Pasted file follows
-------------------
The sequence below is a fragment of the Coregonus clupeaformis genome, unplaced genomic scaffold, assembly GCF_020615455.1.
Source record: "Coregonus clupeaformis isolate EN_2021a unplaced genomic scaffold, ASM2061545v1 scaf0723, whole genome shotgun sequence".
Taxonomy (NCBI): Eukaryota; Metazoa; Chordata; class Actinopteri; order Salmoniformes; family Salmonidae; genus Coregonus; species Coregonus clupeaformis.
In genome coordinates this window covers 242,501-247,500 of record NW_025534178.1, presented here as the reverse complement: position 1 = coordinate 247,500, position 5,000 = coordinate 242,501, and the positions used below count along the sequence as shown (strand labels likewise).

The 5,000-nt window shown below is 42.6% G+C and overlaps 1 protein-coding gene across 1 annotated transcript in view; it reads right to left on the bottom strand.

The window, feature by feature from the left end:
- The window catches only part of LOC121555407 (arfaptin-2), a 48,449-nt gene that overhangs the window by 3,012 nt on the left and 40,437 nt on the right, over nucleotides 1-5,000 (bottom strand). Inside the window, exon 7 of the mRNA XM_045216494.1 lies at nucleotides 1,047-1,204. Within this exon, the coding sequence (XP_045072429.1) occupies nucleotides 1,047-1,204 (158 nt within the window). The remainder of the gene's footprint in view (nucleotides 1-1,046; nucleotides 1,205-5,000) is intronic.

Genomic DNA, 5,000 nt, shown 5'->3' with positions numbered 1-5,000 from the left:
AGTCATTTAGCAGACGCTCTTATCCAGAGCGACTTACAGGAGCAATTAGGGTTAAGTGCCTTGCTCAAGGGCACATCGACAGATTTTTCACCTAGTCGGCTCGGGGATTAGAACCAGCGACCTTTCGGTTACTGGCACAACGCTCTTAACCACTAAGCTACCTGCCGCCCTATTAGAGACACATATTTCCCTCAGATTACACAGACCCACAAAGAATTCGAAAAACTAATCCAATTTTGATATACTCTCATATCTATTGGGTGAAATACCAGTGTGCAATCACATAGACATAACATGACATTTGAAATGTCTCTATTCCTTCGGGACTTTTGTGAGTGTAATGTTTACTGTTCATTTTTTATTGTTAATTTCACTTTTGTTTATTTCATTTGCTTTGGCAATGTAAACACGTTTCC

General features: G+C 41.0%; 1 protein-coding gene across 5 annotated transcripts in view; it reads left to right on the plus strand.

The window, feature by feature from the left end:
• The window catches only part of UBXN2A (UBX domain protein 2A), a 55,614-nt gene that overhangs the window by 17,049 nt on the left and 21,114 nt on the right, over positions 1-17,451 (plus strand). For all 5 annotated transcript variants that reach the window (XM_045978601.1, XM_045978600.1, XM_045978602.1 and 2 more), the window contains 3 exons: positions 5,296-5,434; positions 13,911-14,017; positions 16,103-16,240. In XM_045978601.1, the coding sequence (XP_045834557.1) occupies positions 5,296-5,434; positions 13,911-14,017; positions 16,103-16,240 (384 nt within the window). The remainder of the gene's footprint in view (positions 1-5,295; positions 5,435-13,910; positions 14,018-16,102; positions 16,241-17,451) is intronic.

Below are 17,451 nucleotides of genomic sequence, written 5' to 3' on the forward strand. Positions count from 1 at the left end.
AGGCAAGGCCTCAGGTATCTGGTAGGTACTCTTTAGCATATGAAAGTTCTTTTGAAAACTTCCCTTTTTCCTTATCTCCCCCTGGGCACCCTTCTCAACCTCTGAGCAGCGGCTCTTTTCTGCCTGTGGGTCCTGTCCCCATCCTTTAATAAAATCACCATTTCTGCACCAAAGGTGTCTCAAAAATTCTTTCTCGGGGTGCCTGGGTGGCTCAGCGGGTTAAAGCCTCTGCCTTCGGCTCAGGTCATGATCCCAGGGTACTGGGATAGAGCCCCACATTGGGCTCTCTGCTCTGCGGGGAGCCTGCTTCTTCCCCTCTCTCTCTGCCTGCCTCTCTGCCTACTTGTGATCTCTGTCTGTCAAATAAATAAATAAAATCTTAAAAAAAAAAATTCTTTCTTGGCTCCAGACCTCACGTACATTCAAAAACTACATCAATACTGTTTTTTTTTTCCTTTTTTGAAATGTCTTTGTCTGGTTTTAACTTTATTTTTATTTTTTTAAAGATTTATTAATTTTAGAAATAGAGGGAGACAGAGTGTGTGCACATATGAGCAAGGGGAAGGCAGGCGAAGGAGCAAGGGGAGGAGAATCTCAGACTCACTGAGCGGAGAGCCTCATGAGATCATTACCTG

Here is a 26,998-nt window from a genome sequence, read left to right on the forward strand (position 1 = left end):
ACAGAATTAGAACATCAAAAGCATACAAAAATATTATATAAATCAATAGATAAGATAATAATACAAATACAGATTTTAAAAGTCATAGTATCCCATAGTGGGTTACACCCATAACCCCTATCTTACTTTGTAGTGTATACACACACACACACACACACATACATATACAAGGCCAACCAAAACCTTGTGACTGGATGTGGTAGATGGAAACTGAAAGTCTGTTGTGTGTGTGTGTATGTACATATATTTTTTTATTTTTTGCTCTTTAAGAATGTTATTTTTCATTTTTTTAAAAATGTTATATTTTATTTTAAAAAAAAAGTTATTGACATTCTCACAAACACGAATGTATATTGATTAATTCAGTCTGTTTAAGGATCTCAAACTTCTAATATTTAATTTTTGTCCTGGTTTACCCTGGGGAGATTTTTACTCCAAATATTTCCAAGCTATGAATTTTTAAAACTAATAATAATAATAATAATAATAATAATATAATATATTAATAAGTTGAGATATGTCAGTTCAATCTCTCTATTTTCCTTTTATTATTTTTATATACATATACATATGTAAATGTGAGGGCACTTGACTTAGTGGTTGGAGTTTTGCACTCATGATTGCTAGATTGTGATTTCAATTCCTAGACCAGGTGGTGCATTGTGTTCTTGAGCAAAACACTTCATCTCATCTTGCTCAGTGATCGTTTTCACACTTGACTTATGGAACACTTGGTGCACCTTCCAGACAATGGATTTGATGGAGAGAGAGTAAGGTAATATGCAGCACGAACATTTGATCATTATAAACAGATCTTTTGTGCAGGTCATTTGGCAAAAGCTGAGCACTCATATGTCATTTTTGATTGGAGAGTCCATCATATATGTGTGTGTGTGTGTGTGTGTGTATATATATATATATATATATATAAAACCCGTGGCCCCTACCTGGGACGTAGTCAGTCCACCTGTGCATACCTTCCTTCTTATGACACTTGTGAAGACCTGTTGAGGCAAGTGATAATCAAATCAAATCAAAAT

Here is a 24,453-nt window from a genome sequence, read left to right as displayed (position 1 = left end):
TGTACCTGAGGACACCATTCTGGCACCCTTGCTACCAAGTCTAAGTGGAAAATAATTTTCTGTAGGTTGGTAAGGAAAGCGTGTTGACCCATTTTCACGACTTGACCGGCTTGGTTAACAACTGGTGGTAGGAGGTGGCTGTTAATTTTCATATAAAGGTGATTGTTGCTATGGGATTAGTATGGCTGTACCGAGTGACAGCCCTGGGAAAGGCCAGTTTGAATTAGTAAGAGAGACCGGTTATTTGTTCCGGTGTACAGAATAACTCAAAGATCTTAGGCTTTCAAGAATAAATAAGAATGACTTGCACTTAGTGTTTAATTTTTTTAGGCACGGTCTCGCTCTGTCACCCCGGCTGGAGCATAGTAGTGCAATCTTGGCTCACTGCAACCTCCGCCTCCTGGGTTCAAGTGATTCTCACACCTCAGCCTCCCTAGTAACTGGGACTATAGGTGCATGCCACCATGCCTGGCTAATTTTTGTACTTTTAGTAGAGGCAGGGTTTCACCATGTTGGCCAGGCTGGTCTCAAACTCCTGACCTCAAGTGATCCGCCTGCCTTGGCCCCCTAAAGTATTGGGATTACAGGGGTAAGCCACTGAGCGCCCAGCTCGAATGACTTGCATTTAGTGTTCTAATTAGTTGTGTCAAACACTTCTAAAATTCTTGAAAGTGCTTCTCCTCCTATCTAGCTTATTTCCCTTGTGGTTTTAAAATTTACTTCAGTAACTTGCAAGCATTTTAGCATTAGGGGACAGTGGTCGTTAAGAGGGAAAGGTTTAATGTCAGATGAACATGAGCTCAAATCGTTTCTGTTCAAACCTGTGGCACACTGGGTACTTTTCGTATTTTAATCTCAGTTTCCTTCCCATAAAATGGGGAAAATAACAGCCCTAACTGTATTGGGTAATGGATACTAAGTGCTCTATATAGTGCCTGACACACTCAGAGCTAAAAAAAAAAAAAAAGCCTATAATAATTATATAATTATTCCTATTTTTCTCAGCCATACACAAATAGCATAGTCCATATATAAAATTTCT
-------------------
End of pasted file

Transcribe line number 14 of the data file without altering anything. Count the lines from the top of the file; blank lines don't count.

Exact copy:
AGGCAAGGCCTCAGGTATCTGGTAGGTACTCTTTAGCATATGAAAGTTCTTTTGAAAACTTCCCTTTTTCCTTATCTCCCCCTGGGCACCCTTCTCAACCTCTGAGCAGCGGCTCTTTTCTGCCTGTGGGTCCTGTCCCCATCCTTTAATAAAATCACCATTTCTGCACCAAAGGTGTCTCAAAAATTCTTTCTCGGGGTGCCTGGGTGGCTCAGCGGGTTAAAGCCTCTGCCTTCGGCTCAGGTCATGATCCCAGGGTACTGGGATAGAGCCCCACATTGGGCTCTCTGCTCTGCGGGGAGCCTGCTTCTTCCCCTCTCTCTCTGCCTGCCTCTCTGCCTACTTGTGATCTCTGTCTGTCAAATAAATAAATAAAATCTTAAAAAAAAAAATTCTTTCTTGGCTCCAGACCTCACGTACATTCAAAAACTACATCAATACTGTTTTTTTTTTCCTTTTTTGAAATGTCTTTGTCTGGTTTTAACTTTATTTTTATTTTTTTAAAGATTTATTAATTTTAGAAATAGAGGGAGACAGAGTGTGTGCACATATGAGCAAGGGGAAGGCAGGCGAAGGAGCAAGGGGAGGAGAATCTCAGACTCACTGAGCGGAGAGCCTCATGAGATCATTACCTG